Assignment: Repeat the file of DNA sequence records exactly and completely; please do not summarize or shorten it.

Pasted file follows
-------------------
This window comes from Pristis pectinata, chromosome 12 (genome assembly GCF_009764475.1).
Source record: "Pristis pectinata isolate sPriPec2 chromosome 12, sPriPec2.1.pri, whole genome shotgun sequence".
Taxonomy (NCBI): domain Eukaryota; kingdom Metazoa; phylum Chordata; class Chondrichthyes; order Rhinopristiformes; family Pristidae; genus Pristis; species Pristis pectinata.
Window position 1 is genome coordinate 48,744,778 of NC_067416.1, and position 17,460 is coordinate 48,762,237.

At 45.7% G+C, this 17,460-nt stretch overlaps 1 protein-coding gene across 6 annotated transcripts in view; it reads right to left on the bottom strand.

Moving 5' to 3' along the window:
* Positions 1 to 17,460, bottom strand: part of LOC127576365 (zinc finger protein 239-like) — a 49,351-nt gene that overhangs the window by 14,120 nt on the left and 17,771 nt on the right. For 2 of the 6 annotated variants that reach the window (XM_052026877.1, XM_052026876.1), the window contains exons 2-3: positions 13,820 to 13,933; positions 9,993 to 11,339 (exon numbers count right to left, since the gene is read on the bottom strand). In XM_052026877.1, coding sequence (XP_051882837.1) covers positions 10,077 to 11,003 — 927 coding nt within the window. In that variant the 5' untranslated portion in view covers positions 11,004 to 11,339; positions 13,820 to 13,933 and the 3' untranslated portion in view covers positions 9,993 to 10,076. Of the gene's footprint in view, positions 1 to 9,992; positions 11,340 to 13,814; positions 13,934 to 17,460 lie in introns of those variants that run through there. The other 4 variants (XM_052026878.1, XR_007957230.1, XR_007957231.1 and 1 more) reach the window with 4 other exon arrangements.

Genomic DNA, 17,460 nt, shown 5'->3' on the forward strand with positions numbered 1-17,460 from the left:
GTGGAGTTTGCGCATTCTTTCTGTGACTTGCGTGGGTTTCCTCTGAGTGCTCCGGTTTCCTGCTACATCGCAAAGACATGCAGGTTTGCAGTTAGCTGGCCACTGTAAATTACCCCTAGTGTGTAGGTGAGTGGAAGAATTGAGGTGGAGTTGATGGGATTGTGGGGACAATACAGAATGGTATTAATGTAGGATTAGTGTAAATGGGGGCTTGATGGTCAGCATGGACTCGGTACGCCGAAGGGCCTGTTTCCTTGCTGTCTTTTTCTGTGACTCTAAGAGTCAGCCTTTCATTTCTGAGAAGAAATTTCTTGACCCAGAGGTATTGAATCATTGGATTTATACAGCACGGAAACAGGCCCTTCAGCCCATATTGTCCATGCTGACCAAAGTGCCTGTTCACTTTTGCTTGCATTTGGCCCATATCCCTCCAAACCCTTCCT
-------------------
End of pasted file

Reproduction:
This window comes from Pristis pectinata, chromosome 12 (genome assembly GCF_009764475.1).
Source record: "Pristis pectinata isolate sPriPec2 chromosome 12, sPriPec2.1.pri, whole genome shotgun sequence".
Taxonomy (NCBI): domain Eukaryota; kingdom Metazoa; phylum Chordata; class Chondrichthyes; order Rhinopristiformes; family Pristidae; genus Pristis; species Pristis pectinata.
Window position 1 is genome coordinate 48,744,778 of NC_067416.1, and position 17,460 is coordinate 48,762,237.

At 45.7% G+C, this 17,460-nt stretch overlaps 1 protein-coding gene across 6 annotated transcripts in view; it reads right to left on the bottom strand.

Moving 5' to 3' along the window:
* Positions 1 to 17,460, bottom strand: part of LOC127576365 (zinc finger protein 239-like) — a 49,351-nt gene that overhangs the window by 14,120 nt on the left and 17,771 nt on the right. For 2 of the 6 annotated variants that reach the window (XM_052026877.1, XM_052026876.1), the window contains exons 2-3: positions 13,820 to 13,933; positions 9,993 to 11,339 (exon numbers count right to left, since the gene is read on the bottom strand). In XM_052026877.1, coding sequence (XP_051882837.1) covers positions 10,077 to 11,003 — 927 coding nt within the window. In that variant the 5' untranslated portion in view covers positions 11,004 to 11,339; positions 13,820 to 13,933 and the 3' untranslated portion in view covers positions 9,993 to 10,076. Of the gene's footprint in view, positions 1 to 9,992; positions 11,340 to 13,814; positions 13,934 to 17,460 lie in introns of those variants that run through there. The other 4 variants (XM_052026878.1, XR_007957230.1, XR_007957231.1 and 1 more) reach the window with 4 other exon arrangements.

Genomic DNA, 17,460 nt, shown 5'->3' on the forward strand with positions numbered 1-17,460 from the left:
GTGGAGTTTGCGCATTCTTTCTGTGACTTGCGTGGGTTTCCTCTGAGTGCTCCGGTTTCCTGCTACATCGCAAAGACATGCAGGTTTGCAGTTAGCTGGCCACTGTAAATTACCCCTAGTGTGTAGGTGAGTGGAAGAATTGAGGTGGAGTTGATGGGATTGTGGGGACAATACAGAATGGTATTAATGTAGGATTAGTGTAAATGGGGGCTTGATGGTCAGCATGGACTCGGTACGCCGAAGGGCCTGTTTCCTTGCTGTCTTTTTCTGTGACTCTAAGAGTCAGCCTTTCATTTCTGAGAAGAAATTTCTTGACCCAGAGGTATTGAATCATTGGATTTATACAGCACGGAAACAGGCCCTTCAGCCCATATTGTCCATGCTGACCAAAGTGCCTGTTCACTTTTGCTTGCATTTGGCCCATATCCCTCCAAACCCTTCCT